Health board appoints ‘travelling’ Welsh tutor

Published date: 22 February 2017 |
Published by: Staff reporter
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A new specialist language tutor is putting the accent firmly on ensuring health staff in North Wales can comfortably communicate with Welsh-speaking patients.

Melangell Tegid Gruffydd brings a wealth of experience in teaching and promoting the language to her new role of “travelling” Welsh tutor for Betsi Cadwaladr University Health Board (BCUHB).

She will provide a range of training to staff from all professional backgrounds, including people learning Welsh from scratch to those needing to develop their language skills.

In addition, Melangell will run training sessions at Wrexham Maelor Hospital and Ysbyty Glan Clwyd in Bodelwyddan, plus other hospitals, clinics and administration centres across North Wales.

She says she’s relishing the challenge of making as many people as possible feel at home with using Welsh to the benefit of patients.

“I decided I wanted to change direction towards Welsh for adults and this role gives me the perfect opportunity to put my years of experience in teaching and promoting the language to good use.

“I’ll be working with staff from all professional backgrounds, from administrators to clinicians in a variety of locations across the health board area,” said Melangell.

“Some will be learning the language from scratch while others will have a basic knowledge but need to gain confidence in using it, which is a common thing with many people in Wales.

“The lessons will be tailor-made to the requirements of the staff groups with the aim of putting patients first in terms of communication.

“The health board is very proactive in Wales in its approach to ensuring that everything is bilingual but my job takes things a stage beyond. I will travel around offering classes whenever and wherever possible.

“The health board covers a large geographic area but I will group lessons together at various venues.” 

Melangell is originally from the former mining village of Gwaun-Cae-Gurwen in the Amman Valley near Swansea.

After gaining her A-levels she left the local secondary school at the age 18 to go on to Aberystwyth University where she obtained a BA Honours degree in Welsh.

She worked with the Association of Welsh Translators in Bangor and Menter Môn, and then decided on a move into teaching.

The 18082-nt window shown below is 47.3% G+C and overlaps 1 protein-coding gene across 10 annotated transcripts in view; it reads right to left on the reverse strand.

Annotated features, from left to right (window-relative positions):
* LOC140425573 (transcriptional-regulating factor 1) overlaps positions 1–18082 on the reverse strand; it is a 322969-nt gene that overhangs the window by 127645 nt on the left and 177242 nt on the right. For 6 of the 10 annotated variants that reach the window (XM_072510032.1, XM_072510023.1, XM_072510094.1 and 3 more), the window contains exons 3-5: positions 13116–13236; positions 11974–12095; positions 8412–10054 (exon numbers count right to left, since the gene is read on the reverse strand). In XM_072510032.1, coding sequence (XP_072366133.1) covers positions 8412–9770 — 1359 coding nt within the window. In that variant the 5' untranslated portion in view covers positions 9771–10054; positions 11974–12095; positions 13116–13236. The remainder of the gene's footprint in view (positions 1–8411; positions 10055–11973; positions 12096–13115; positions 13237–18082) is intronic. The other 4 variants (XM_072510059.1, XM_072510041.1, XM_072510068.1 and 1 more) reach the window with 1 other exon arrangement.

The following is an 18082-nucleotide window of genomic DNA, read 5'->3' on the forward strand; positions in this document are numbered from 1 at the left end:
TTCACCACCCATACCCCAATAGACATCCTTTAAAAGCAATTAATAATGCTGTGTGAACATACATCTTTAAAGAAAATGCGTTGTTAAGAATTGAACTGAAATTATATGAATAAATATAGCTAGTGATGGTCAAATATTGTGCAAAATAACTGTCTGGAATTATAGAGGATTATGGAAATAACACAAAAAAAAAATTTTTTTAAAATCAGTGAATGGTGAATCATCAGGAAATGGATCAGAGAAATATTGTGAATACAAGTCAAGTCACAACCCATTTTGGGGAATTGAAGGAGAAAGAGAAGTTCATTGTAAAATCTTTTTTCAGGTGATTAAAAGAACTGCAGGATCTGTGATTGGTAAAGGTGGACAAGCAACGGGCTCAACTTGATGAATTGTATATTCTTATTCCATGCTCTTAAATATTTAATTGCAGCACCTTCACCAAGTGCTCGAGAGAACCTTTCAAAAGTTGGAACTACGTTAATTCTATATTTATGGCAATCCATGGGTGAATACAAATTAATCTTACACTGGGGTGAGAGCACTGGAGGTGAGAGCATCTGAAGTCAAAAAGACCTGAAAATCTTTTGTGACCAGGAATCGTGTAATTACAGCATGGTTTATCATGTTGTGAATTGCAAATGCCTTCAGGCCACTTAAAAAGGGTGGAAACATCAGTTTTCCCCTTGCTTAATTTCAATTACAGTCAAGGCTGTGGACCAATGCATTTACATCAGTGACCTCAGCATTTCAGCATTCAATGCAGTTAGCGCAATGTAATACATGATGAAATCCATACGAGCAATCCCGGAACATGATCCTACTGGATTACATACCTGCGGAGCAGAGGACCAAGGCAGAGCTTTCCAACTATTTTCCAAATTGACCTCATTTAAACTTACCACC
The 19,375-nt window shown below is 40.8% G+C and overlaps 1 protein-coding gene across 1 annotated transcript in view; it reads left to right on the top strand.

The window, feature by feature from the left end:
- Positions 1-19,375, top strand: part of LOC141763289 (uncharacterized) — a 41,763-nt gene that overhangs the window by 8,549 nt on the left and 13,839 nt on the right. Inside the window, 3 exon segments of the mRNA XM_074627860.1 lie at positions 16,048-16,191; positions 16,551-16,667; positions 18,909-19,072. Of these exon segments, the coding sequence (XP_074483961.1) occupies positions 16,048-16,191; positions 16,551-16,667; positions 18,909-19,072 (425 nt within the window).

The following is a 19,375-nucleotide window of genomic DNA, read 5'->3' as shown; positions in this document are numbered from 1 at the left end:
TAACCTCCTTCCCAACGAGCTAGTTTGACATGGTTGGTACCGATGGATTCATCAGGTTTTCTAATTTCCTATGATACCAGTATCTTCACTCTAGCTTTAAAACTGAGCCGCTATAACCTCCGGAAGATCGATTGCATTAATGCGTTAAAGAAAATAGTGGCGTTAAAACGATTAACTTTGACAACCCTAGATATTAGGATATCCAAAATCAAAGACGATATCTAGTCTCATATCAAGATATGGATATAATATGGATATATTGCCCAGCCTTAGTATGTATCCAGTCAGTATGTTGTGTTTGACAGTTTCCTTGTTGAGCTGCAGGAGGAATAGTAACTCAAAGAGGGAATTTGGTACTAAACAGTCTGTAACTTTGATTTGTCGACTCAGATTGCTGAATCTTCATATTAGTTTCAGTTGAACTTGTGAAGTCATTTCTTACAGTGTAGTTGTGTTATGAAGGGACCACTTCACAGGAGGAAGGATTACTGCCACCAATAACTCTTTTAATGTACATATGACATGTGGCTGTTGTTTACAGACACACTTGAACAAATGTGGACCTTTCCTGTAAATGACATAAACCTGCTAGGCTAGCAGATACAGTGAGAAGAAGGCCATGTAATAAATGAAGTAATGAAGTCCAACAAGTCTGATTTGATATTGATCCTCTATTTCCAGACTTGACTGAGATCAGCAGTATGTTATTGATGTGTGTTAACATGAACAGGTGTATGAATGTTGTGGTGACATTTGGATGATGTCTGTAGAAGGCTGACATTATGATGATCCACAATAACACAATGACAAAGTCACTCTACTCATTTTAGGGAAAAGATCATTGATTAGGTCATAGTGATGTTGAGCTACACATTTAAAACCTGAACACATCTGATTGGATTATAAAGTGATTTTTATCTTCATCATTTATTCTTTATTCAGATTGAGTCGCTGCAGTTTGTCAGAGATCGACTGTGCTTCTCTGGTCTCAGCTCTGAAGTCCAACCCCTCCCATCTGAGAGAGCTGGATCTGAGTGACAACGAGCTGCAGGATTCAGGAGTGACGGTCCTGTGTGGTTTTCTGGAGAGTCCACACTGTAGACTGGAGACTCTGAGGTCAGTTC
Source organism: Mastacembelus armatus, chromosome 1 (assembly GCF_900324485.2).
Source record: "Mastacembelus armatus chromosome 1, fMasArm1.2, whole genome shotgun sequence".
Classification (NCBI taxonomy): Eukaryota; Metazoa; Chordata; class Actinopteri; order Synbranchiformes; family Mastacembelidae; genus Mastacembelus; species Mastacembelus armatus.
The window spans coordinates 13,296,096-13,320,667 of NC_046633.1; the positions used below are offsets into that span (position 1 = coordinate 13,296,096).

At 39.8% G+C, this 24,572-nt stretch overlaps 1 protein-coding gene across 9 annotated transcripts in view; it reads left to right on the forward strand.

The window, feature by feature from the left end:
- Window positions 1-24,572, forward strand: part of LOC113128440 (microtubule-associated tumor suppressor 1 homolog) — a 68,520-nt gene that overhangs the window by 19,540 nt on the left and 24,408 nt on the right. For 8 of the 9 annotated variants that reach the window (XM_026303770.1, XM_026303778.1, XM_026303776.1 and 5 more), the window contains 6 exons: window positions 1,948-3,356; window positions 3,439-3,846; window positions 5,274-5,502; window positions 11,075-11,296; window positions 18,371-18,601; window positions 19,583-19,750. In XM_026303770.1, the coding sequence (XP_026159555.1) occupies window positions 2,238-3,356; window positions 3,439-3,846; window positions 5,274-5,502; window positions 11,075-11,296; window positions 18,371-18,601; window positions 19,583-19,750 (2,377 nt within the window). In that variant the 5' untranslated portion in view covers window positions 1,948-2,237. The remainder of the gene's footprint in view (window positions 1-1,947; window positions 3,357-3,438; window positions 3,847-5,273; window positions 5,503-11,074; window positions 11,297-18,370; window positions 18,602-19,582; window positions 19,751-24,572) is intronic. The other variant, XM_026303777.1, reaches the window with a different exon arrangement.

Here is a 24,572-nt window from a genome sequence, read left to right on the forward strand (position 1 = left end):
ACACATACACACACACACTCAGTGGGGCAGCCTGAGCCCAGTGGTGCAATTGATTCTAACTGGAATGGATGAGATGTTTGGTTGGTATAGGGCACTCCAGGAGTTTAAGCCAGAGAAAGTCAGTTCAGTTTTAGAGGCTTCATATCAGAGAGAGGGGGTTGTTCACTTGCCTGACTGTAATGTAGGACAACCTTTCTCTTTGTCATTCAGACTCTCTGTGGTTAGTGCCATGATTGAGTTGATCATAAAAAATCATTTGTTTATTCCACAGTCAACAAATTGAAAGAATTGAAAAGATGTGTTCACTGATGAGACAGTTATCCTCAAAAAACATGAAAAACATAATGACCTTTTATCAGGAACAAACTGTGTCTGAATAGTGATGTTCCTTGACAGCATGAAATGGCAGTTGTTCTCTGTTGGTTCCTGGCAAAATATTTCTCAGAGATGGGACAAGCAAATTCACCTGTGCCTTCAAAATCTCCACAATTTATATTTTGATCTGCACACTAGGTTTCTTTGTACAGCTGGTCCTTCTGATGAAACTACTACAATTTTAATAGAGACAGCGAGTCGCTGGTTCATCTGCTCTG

After gaining her Post Graduate Certificate in Education at Bangor University she took her first job teaching Welsh.

Following a spell at Ysgol Glan y Môr in Pwlhelli she went on to perform the same role at Ysgol Gyfun in Llangefni on Anglesey.

She stayed there until late last year when she left to take up her new post with the health board.

Melangell added: “I’ll also be supporting the work of the health board’s enthusiastic and developing Welsh language team. We have language officers located across North Wales and I’ll be working closely with them to offer training across the health board, in Anglesey, Gwynedd, Conwy, Denbighshire, Wrexham and Flintshire.

“My aim is to be approachable and make people feel at ease with the lessons. 

“Learning any language can be challenging, and my role is to help people to understand why it’s needed. In our case that’s to put the patients first. Communication is a key element of care.

BCUHB has adopted the principle that the Welsh and English languages should be treated ‘on the basis of equality’ when providing services to the public. 

The health board is fully committed to fulfilling the new Welsh Language Standards under the Welsh Language (Wales) Measure 2011 and to build on current best practice to ensure patients are actively offered services in Welsh in line with Welsh Government’s Framework More Than Just Words.

Eleri Hughes-Jones, BCUHB head of Welsh Language Services, said: “This appointment demonstrates the health board’s commitment to providing the best possible bilingual care for its patients and service users.

“Many Welsh speakers feel more comfortable communicating in Welsh, especially in a healthcare setting, and providing support for non Welsh-speaking staff to learn and develop their Welsh language skills will increase the capacity within the health board to ensure a better level of service.

“Providing bilingual care is important for the board and we are very happy to welcome Melangell to our team.”

  • See full story in the Free Press

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